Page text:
When I found it, it looked like a large mole. There was a wide earthy slit in the side of a small hillock, and I watched quietly as it picked earthworms from the roof of what was apparently a sizeable chamber. I poked in my arm, touching the velvet fur of a back leg. It crawled away but soon returned, cautious. Then, pulling a worm myself from the chamber roof I offered the gift, arm outstretched. Smiling, it accepted. Suddenly I realised that this was not a mole, but for some reason I felt no surprise. Not for a second did it appear out of place, down there in the chamber under the hill in the park; the sound of children playing in the distance.
With my head and shoulders inside, I could see two passages. The first led downwards and appeared to belong to the creature, which had settled in a corner with the worm. The second, on the right, was obscured by a narrowing of the tunnel. Too young to be afraid, I squeezed through and was surprised to find an old four-panelled door with an original coating of lead paint almost perfectly intact. It opened inwards to an average sized room with a table in the centre. There was an atmosphere of regular occupation, which I could sense even before noticing the newspapers and brown-stained empty mugs on the table. A door on the other side led to a further room of parallel proportions; this time bare. One similar room led to another—now bare, now sparsely furnished—each one quite unremarkable until I walked, astonished, through a final lead-painted four-panelled door into what appeared to be a huge pumping station. The pipes, tubes, meters and walkways gave this machinery the appearance of a pumping station I had once visited—the scale of the equipment evoked the comparison—but I knew at once that what was before me had nothing at all to do with water.
There was a fragile-looking gantry all around the walls, with a walkway wide enough for only one person. Beneath the latticed platform of the walkway was a drop steep enough to turn my stomach. The bottom was not lost in darkness (as I was expecting) but instead receded, like the background of some fragile landscape, into a luminous greenish haze. If everything around me was silently fulfilling some unknown function as I held on to the thin rail of the gantry, I could detect no activity; neither was there any trace of rust, staining, or the mechanical debris usually associated with large-scale engineering. Gazing at the mute obscurity of this enormous spectacle my thoughts clawed hopelessly at comparisons with more familiar machinery.
I searched for clues, trying to fathom the purpose of this surprisingly graceful assemblage of pipes, boilers and wires. I arrived at explanations I knew were wrong and, each time I felt a solution approaching, there arose an overwhelming sense of irrational fear, focussing upon the strange and subtle presence of the place. Uncomfortable, I began to search for a way off the gantry. I found a door, opening into a compact room. Although my exploration so far had seemed quite random, I gradually became aware that the route I was tracing must have seen regular use by those more familiar with the place (some kind of official personnel, I presumed). I looked for marks: on the floor, around the doorframe, and this room—like the others—showed some slight signs of wear. But there was no evidence of the kind of regular human traffic found in such public places as railway stations or shopping precincts.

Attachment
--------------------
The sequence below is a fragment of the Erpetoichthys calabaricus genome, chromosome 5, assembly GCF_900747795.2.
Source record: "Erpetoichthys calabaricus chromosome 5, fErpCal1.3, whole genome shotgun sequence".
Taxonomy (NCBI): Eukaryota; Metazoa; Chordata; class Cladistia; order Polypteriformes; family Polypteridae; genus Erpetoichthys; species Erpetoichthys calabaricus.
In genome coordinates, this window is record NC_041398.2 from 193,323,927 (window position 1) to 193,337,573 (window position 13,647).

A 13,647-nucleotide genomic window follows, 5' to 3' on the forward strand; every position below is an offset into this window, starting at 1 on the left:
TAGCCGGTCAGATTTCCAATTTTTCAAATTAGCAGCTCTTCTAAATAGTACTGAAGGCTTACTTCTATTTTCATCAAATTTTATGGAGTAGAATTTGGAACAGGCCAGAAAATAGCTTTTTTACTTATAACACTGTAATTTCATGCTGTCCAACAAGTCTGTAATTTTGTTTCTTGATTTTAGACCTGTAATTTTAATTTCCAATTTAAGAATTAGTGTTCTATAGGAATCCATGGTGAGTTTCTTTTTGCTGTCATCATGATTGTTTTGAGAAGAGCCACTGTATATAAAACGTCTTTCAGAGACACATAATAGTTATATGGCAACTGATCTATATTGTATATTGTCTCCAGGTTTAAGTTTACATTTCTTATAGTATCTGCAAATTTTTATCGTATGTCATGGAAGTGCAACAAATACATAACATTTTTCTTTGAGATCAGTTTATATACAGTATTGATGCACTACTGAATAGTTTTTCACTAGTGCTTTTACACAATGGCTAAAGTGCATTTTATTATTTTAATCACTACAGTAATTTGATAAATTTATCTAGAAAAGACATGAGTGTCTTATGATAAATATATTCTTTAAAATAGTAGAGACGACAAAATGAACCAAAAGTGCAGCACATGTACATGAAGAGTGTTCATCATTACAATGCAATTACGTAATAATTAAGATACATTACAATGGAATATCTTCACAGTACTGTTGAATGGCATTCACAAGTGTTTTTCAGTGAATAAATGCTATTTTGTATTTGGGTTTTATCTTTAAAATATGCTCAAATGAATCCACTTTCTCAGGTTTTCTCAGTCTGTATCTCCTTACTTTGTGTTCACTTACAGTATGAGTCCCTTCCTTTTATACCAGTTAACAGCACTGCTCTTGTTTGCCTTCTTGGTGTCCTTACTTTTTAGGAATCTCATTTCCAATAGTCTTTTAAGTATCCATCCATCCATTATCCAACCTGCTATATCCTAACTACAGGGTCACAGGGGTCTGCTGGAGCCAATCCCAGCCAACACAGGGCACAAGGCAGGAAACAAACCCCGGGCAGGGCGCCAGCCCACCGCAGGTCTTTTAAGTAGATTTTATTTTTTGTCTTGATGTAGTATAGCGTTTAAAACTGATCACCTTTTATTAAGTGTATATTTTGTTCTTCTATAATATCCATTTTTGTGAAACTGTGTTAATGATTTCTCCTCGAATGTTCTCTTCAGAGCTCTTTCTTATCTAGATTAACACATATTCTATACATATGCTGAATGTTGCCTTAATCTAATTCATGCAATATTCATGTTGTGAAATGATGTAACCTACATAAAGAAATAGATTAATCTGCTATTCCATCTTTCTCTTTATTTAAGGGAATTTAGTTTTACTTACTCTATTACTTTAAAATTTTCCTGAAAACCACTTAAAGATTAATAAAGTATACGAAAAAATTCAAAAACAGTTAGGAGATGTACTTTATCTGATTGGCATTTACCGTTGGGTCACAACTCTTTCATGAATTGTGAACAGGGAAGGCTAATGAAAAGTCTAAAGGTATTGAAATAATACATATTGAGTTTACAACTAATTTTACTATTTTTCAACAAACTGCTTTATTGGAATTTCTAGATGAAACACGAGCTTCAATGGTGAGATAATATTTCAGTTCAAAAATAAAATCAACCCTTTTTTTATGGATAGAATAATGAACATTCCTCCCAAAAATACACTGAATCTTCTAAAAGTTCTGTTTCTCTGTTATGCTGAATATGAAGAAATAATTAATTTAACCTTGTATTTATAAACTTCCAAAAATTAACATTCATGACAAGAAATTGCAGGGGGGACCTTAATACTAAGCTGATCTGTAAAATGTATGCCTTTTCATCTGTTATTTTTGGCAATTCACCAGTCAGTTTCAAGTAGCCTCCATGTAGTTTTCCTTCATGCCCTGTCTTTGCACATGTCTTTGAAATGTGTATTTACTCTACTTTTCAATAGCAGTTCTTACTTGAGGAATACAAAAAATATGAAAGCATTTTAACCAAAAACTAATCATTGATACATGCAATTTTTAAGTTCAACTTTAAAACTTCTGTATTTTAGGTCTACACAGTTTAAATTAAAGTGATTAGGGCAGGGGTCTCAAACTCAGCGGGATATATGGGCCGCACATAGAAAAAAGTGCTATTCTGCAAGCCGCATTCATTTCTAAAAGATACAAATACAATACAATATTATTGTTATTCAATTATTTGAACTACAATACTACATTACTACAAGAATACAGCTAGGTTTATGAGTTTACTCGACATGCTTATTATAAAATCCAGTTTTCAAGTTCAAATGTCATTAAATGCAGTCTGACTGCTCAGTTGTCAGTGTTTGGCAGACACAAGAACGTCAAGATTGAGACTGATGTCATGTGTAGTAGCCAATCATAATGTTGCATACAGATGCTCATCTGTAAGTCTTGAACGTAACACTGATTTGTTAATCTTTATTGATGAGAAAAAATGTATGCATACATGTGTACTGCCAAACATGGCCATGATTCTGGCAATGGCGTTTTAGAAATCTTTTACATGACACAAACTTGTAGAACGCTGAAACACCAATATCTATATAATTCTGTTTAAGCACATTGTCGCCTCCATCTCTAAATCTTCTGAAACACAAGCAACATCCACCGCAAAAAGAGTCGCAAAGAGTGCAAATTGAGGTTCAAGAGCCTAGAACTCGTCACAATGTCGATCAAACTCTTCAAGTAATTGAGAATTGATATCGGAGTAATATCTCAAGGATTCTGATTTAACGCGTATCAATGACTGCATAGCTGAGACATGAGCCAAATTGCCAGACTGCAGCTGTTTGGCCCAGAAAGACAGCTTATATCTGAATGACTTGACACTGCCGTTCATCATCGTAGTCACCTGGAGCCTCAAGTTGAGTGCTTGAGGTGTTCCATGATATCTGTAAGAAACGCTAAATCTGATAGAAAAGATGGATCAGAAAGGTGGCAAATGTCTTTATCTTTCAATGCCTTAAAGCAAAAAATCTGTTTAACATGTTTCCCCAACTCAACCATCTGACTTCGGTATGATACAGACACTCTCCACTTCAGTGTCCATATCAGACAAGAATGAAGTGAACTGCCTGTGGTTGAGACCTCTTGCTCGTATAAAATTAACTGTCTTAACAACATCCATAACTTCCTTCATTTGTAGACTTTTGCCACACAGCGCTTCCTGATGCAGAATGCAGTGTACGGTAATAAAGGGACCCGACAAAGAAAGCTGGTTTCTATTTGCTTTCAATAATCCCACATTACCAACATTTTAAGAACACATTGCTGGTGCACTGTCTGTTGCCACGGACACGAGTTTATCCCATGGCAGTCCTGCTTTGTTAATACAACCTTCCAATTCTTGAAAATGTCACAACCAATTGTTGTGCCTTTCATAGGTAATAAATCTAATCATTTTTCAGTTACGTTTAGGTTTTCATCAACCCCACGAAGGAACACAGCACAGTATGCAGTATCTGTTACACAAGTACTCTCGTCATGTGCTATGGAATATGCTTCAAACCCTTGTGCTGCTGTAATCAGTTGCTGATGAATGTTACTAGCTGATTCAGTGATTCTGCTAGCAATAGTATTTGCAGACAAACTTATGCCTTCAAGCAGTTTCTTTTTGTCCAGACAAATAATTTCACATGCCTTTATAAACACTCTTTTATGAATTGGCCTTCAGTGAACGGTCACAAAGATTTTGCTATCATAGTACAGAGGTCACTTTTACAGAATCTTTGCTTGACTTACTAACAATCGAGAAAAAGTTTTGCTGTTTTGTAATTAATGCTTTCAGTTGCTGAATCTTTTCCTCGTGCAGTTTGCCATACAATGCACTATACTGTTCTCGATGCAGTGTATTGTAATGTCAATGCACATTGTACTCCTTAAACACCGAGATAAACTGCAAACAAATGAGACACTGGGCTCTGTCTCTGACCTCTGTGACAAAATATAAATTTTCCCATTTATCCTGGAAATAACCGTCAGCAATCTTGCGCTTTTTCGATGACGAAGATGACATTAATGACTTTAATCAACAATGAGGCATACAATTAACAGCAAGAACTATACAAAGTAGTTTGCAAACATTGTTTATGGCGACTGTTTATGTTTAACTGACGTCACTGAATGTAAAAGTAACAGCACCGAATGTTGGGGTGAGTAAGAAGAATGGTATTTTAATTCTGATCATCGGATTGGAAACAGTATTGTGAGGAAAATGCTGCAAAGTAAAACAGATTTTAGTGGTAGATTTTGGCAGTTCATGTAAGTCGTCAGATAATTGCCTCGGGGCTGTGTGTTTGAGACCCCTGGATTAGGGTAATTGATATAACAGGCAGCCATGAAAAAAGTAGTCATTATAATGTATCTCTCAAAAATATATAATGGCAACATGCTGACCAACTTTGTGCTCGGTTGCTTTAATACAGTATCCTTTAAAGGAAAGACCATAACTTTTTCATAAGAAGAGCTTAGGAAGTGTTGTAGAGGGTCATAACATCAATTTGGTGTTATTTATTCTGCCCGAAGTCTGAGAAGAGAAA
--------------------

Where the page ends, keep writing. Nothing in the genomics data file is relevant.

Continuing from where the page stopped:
“Perhaps” I told myself “the machine is designed to run itself, needing only occasional supervision”, but I was still struggling with inadequate explanations. Suddenly, the room darkened, and before I had reached the door on the opposite side, the muffled thud of a large floodlight threw a bright patch on the wall. This stark illumination assumed a fluid shape upon which my eyes could not focus (I would later remember a square or circle, perhaps a triangle; but at the time it remained quite indefinable). I waited, expecting pictures, but none came. It was apparently designed to serve a different purpose. I looked around the room, searching for clues.
Suddenly, behind me, a recorded voice began to dictate some unintelligible message. Words filled the room, but only when I looked back to the light on the wall did they begin to make sense. It seemed I was supposed to know this but I had already missed half the message. In an attempt to reactivate the mechanism, I went out and re-entered the room but the voice continued, oblivious in its certainty:
“… in all these chambers, some of them mine, but first you must lose your human…” human form? Frame? Life? I can no longer remember the word that came to mind, but still I understood. At the end I was asked—rather apologetically—if the message had made any sense. Although the tone of the question seemed incongruous, I found myself answering out loud. My answer, however, was disregarded—at least, there was no response—presumably because this final exchange was a commonplace formality requiring nothing more than a cursory reply.